Allow users to explicitly specify path module (e.g. posixpath) #9

merged 2 commits into from Nov 13, 2012


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This change allows users to specify an alternate path module instead of os.path on a per-instance basis, as we discussed in issue #8.


I'm sorry, I didn't know that a pull request would open its own, duplicate issue. Is there a way I can fix this mess?

jaraco commented Nov 13, 2012

Don't worry about it. Apparently, it's possible to convert an issue into a pull request using their API (, but some say they don't even recommend doing that. Having the issue and pull request tracked separately has its advantages.

jaraco commented Nov 13, 2012

One comment - when the new paths are created, should they be created using the same 'module'? i.e.:

def abspath(self):       return self.__class__(self.module.abspath(self), self.module)

Surely, we need a test to ensure that the following produces paths with consistent, predictable path separators:

path('foo', posixpath) / 'bar' / 'baz'
path('foo', ntpath) / 'bar' / 'baz'

At this point, I start to wonder if it makes sense instead to use a class attribute, i.e.:

class path(unicode):
    module = os.path

Then a subclass could override the module:

class WinPath(path):
    module = ntpath

or an application that doesn't care about affecting all path instances could simply replace the class attribute for all path instances:

# default to posixpath for all instances
path.module = posixpath

It also means that the constructor signature doesn't change, which is a huge boon in terms of avoiding conflicts in the future.

It does complicate the basic usage, however, where one wants to construct an explicit path using an explicit module. For that, I see a couple of options. One option, a class constructor that simply sets the module attribute:

def using_module(cls, source, module=None):
    path_ob = cls(source)
    if module: path_ob.module = module

Then, one could construct a simple path with customized module as so:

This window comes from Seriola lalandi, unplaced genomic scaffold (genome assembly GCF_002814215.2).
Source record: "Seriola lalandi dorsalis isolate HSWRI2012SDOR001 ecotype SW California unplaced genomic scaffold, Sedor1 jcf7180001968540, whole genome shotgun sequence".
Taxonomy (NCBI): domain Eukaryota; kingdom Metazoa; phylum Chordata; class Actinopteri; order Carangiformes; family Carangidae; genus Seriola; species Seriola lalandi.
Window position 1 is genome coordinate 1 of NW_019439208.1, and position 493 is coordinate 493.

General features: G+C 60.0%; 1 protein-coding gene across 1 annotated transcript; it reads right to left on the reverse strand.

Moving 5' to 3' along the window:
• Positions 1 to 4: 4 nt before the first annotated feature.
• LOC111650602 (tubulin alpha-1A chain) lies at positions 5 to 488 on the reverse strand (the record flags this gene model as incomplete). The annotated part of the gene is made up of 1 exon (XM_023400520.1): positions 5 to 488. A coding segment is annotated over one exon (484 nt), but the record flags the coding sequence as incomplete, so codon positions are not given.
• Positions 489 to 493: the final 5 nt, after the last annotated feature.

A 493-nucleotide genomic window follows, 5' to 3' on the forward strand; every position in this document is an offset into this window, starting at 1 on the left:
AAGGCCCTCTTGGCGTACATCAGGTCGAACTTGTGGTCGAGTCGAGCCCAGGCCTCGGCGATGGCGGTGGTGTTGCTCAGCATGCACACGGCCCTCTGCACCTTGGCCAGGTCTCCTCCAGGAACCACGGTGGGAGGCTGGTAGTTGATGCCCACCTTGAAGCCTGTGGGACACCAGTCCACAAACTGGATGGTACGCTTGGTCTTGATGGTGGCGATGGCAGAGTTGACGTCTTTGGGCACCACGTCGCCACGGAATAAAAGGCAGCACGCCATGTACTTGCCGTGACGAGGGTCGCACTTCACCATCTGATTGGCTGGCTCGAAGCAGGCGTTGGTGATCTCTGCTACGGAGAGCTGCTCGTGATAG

my_path = path.using_module('foo', module=posixpath)

However, that path's methods would end up returning paths of the default module. Perhaps instead, using_module should create a new class whose module is customized:

def using_module(cls, module):
    cls_name = cls.__name__ + '_' + module.__name__
    bases = (path,)
    ns = {'module': module}
    return type(cls_name, bases, ns)

Then, one could construct a path with a customized module as so:

my_path = path.using_module(posixpath)('foo')

We could even create handy aliases for the two common use-cases:

posix_path = path.using_module(posixpath)
nt_path = path.using_module(ntpath)

Although this last implementation may seem the most complicated at first blush, I like it the most because it's the least intrusive and the most flexible.


Oops, I dropped the ball there. I should have included the code that passes module reference in every method that creates a new path.

I guess that just underlines what you said: adding a constructor argument complicates things more than having it in the class.

I didn't think of creating classes dynamically. I'll try the approach you described at the end.

jaraco commented on d36450e Nov 13, 2012

I like it. I think I'd like to omit the value argument to using_module, as the caller can just as easily construct an instance with a value from the class that's returned, and it's not obvious which method would be preferable. All in all, great work!

@jaraco jaraco merged commit d36450e into jaraco:master Nov 13, 2012

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